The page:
PS: What do you attribute your mindset with run blocking?

JB: So my father passed away when I was a redshirt freshman, so going into that year we were 13-1, that fall camp, he actually died of a heart attack.  And I mean, it was the most emotional, unbelievable roller coaster of my life.  It was just unreal; you never think it’s going to happen to you.  All the clichés, you know what I mean.  You really feel that way.

So when I got back, I took a week off from fall camp for the funeral and stuff, I got angry, you know, I was like, man, why did this happen to me?  I kinda started playing angry then and I don’t have to play angry anymore, but after doing it for a few weeks or a few months or a year, it just comes a lot more naturally now, so now, that’s all I know.

You play to the whistle.  You try to finish your guy every play.  Your goal on each play is to win, like you can’t let your man make a play.  And if all eleven guys are doing that, it will be a successful play.  I just think I attribute that to going through some hard stuff and kinda using it as motivation out there.  But now, it comes a lot more naturally.  I don’t have to think about finishing.   It just kinda happens when I’m out on the field.

PS: What was it like going through that 18-month process of going from lightly recruited to going to college to contributing to that huge season; all of the heartache combined with success in that time?

JB: So the first year, I was probably like every college freshman; just big eyed, like man, this is unbelievable how this machine works, you know, college football and stuff.  I redshirted my first year. I knew I was going to redshirt most likely coming in.  So I took advantage of that, you know, I was in the weight room all the time just trying to get bigger, trying to get faster, but I traveled with the team that year as well, because one of our OLinemen got suspended and they needed an extra body for warm-ups and stuff with the team.  So, I was traveling with the team.  I got to experience a lot of that and I’m like man, I don’t want to stand on the sidelines.  I want to help this team win any way I can and stuff like that, so you’re going through that.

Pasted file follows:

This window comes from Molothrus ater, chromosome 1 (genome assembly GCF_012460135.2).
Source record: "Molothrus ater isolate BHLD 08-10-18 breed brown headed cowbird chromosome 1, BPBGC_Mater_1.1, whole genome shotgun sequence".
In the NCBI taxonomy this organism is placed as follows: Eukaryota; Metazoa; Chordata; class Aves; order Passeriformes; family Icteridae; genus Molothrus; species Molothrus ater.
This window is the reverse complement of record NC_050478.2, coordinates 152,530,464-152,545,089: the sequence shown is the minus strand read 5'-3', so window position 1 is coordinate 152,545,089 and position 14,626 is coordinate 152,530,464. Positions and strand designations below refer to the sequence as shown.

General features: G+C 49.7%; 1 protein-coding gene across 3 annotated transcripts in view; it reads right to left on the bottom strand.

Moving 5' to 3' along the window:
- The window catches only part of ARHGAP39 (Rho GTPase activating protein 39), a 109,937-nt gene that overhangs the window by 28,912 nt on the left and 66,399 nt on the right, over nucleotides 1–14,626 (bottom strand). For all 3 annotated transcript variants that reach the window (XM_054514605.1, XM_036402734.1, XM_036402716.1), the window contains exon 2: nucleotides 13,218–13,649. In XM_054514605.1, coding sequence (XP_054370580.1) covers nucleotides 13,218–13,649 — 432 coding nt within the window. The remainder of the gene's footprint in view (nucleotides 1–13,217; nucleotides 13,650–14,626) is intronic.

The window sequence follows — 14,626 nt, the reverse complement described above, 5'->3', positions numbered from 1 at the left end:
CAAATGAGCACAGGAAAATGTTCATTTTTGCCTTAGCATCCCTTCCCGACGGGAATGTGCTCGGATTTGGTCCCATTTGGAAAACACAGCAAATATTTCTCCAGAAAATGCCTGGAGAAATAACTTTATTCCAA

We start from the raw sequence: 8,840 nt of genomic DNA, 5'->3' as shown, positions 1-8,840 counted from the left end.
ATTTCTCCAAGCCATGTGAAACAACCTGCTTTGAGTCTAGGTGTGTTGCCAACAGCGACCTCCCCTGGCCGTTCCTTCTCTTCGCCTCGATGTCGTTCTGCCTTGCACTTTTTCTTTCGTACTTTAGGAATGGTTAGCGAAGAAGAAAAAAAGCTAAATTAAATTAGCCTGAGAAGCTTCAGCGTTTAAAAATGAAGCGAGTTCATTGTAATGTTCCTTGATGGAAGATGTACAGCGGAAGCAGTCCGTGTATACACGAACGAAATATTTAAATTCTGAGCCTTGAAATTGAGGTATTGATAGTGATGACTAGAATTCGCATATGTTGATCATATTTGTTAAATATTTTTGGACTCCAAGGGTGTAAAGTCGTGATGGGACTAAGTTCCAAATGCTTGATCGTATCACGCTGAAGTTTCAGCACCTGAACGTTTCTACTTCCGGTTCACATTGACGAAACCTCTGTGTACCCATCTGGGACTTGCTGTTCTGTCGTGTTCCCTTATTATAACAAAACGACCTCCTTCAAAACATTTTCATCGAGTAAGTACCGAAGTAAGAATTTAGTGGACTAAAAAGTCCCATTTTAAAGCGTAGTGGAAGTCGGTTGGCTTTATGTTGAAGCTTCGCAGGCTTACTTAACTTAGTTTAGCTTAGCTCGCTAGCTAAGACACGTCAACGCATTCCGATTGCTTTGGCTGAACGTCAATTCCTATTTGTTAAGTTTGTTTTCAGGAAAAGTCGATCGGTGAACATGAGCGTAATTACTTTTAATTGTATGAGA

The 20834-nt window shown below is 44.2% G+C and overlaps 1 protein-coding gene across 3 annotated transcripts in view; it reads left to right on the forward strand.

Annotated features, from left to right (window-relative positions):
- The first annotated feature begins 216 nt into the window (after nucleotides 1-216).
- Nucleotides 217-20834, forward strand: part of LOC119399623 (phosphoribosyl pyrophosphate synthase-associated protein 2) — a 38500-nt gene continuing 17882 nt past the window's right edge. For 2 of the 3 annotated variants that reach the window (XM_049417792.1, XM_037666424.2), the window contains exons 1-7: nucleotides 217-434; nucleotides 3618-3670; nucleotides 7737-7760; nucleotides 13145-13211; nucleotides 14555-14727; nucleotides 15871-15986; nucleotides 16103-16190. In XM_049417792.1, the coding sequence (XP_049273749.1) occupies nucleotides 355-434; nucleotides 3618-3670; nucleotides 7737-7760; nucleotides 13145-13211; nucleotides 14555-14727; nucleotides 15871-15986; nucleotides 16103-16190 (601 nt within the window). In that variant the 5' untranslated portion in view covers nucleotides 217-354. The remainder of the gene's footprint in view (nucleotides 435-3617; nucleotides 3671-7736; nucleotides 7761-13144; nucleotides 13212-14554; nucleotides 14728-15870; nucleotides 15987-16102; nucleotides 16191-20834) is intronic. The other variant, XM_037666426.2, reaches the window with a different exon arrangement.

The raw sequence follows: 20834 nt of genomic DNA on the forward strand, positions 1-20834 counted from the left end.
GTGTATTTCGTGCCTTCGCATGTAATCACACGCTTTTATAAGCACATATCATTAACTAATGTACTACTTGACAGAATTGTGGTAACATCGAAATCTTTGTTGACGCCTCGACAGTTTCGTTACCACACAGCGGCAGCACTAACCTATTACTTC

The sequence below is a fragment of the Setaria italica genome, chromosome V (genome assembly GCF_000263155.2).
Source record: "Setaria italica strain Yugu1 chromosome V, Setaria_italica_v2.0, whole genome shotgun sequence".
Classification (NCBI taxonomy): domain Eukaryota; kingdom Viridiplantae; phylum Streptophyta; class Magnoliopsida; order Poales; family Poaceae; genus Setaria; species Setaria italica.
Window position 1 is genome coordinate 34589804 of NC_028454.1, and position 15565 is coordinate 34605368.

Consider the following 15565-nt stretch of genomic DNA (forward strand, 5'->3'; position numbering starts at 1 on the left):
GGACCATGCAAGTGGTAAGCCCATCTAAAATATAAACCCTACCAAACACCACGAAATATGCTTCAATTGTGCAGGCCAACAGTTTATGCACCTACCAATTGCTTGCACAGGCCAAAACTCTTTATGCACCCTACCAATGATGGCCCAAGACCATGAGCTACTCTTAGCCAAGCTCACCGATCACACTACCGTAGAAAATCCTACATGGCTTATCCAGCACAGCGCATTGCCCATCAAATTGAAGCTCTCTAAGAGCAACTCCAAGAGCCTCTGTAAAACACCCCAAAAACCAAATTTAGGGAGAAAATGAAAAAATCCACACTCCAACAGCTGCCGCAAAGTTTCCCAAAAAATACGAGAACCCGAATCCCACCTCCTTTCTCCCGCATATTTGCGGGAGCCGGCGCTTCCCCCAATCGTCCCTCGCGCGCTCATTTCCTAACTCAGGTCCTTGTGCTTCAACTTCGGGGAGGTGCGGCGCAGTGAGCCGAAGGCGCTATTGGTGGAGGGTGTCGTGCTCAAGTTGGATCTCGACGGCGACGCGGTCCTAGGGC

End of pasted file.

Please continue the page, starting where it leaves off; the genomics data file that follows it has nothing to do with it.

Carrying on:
I thought going into fall camp, I thought, I mean I was fighting for a starting spot.  And I thought, you know, I was ready and stuff and then my father passed away.  So, football was set on the backburner obviously for a couple weeks, but me and my mom just talked and we were like, you know he’d want you to be playing right now and I was just like, I know, I know, I’m gonna go back and I went back and I started playing harder and stuff.

It also sets you back, you know, you miss a week and a half of fall camp.  That’s a lot of time, so it took me a while to contribute the way I wanted to contribute and start from week one.  But I contributed on punt, field goal, you know, the main backup; I played all four positions that year.  And I was trying to go through it; it was very emotional, every game from the first game of the year.  It was like man, he would have been here watching or when we won the championship, no one would have been prouder and a bigger fan than my father.  It was exciting because we were playing now, but it was emotional the entire time; just a roller coaster of emotions that entire year.  It was definitely the toughest year of my life, but once we succeeded and did well, I knew I could accomplish anything and it’s making me a better person today.

I was a big fan of Bitonio’s based on the tape I had watched.  After getting to speak with him, it only made me a bigger fan of what he could do for this team and how much the fan base could get behind the type of player he is and wants to be.  He has dealt with a large amount of difficulty and grief at a time when it would have been easy to shut down.  No one would have blamed him if he did.  Instead, he found a way to channel it into something great, both for himself, his family, and the memory of his father.  And while his father was not able to see his son drafted, there is no doubt that his dad can look down and be incredibly proud of his son.  It should not take long for Browns fans to have a similar feeling of pride with what Bitonio can do for their team.  On a personal level, I am more excited about getting to follow Joel’s career in Cleveland than any other pick the Browns made this year.